Pure synthetic cannabinoids, such as dronabinol and nabilone and specific plant extracts containing THC, CBD, or a mixture of the two in known concentrations, are available and can be delivered sublingually. Controlled trials of these cannabinoids as adjunctive medication in bipolar disorder are now indicated.” Source: https://www.ncbi.nlm.nih.gov/pubmed/15888515 [4]

Case Studies – Patient Stories

https://idweeds.com/cbd-for-bipolar-disorder/ [5]

 

References

[1] https://www.ncbi.nlm.nih.gov/pubmed/22716160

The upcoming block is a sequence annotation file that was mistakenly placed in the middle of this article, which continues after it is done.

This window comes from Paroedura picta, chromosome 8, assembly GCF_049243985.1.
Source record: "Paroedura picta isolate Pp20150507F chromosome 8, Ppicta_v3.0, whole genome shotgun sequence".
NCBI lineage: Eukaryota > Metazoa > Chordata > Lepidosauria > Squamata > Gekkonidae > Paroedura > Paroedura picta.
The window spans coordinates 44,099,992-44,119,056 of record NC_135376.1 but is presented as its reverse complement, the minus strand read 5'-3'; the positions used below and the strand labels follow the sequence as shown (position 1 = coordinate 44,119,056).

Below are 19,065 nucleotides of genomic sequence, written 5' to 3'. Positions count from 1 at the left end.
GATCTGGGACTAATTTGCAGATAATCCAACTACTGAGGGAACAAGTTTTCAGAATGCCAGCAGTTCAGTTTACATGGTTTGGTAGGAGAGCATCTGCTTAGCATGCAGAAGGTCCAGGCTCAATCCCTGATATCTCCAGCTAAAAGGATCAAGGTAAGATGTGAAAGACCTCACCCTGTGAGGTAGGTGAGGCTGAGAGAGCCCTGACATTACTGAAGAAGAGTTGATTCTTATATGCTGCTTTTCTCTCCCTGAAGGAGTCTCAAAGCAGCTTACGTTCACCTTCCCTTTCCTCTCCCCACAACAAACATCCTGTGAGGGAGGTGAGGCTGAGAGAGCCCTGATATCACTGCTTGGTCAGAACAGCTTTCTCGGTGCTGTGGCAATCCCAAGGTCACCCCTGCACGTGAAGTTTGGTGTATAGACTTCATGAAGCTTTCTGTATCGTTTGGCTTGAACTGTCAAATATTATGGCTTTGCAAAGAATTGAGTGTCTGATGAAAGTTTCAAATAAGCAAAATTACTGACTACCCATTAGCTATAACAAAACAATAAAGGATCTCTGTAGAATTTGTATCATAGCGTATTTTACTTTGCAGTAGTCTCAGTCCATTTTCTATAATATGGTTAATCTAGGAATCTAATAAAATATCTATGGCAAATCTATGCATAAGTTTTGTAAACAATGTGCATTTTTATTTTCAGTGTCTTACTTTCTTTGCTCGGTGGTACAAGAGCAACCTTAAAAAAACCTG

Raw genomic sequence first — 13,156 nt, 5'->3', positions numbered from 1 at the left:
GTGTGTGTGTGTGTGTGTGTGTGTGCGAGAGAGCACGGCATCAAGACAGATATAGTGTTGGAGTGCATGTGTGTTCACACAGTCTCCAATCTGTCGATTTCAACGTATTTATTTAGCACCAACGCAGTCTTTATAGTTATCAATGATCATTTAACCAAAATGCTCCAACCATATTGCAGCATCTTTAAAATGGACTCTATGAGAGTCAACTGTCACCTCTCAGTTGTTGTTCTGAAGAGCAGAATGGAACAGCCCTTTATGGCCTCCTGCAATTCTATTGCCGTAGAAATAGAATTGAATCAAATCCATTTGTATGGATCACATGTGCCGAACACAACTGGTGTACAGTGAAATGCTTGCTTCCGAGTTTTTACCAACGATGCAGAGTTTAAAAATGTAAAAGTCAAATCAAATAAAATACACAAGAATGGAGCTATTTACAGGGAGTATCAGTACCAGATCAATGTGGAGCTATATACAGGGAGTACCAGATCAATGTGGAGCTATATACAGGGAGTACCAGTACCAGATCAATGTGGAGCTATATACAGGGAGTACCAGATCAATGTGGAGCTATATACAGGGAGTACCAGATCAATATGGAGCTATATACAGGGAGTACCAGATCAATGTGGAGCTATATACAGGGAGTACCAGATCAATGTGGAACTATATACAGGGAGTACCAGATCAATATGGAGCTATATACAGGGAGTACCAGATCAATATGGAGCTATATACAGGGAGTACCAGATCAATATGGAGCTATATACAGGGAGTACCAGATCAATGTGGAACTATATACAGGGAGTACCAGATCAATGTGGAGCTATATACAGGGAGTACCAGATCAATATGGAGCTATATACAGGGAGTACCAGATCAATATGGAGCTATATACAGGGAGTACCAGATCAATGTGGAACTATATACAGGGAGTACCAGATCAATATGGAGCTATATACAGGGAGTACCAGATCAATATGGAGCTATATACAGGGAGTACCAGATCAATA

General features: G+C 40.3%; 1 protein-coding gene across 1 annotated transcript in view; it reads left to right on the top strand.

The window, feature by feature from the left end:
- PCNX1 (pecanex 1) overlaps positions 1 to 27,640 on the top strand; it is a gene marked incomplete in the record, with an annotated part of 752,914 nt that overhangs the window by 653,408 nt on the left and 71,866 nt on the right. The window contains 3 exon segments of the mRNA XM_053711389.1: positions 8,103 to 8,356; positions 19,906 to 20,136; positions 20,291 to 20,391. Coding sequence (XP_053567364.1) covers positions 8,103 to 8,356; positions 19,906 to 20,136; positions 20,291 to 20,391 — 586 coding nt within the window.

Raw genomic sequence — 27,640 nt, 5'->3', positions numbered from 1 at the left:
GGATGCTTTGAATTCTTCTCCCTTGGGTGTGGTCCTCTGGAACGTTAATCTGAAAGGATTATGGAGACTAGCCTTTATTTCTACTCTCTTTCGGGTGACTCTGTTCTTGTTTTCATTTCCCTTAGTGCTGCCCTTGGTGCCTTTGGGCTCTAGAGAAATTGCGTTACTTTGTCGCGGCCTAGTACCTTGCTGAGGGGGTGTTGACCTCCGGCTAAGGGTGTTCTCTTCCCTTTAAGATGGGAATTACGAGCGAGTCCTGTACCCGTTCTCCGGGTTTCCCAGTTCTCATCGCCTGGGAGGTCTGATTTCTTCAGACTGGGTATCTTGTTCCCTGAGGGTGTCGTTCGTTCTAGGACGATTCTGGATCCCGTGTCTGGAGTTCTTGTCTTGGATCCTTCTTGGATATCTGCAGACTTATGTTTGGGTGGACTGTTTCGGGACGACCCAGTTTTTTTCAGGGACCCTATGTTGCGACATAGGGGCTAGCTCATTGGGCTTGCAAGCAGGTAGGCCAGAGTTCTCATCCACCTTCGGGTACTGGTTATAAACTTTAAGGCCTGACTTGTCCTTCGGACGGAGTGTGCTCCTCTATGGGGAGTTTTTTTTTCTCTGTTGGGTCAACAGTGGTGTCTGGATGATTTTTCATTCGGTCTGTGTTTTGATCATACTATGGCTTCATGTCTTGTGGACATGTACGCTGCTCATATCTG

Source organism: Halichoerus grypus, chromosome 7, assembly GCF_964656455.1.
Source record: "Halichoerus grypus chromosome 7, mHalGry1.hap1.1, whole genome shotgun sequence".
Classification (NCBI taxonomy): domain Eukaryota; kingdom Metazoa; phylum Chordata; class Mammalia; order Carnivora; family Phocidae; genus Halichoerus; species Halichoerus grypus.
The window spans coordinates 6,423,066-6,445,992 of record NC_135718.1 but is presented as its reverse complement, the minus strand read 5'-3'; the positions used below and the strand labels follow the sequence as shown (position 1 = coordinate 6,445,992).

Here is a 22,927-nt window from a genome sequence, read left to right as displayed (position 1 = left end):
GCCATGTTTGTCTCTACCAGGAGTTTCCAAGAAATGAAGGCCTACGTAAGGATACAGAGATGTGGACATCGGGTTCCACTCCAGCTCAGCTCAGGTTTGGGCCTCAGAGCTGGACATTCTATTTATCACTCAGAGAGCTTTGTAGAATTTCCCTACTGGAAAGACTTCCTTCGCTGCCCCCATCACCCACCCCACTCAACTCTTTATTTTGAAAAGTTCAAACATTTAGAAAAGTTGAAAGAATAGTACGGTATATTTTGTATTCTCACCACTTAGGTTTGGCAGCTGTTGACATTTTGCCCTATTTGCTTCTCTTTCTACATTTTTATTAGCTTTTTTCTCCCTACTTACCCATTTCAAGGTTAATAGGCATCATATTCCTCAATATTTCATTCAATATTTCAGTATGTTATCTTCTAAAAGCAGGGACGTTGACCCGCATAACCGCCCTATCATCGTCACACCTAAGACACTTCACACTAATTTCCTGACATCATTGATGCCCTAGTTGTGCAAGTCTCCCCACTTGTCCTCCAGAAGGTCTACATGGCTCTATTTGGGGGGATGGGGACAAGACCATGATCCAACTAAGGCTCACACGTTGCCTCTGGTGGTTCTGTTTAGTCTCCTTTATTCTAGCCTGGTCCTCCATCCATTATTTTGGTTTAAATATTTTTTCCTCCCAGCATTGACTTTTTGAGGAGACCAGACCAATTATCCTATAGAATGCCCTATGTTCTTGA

[2] https://www.ncbi.nlm.nih.gov/pubmed/9692379

[3] https://psychcentral.com/blog/cbd-oil-for-depression-schizophrenia-adhd-ptsd-anxiety-bipolar-more/

[4] https://www.ncbi.nlm.nih.gov/pubmed/15888515

[5] https://idweeds.com/cbd-for-bipolar-disorder/

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Featured image by Blacktc. From https://commons.wikimedia.org/wiki/File:Bipolar_disorder_subtypes_comparison_between_Bipolar_I,_II_disorder_and_Cyclothymia.svg. This file is licensed under the Creative Commons Attribution 4.0 International license (CC BY 4.0).

Possible Efficacy

Low, although CBD may help

Positives

Negatives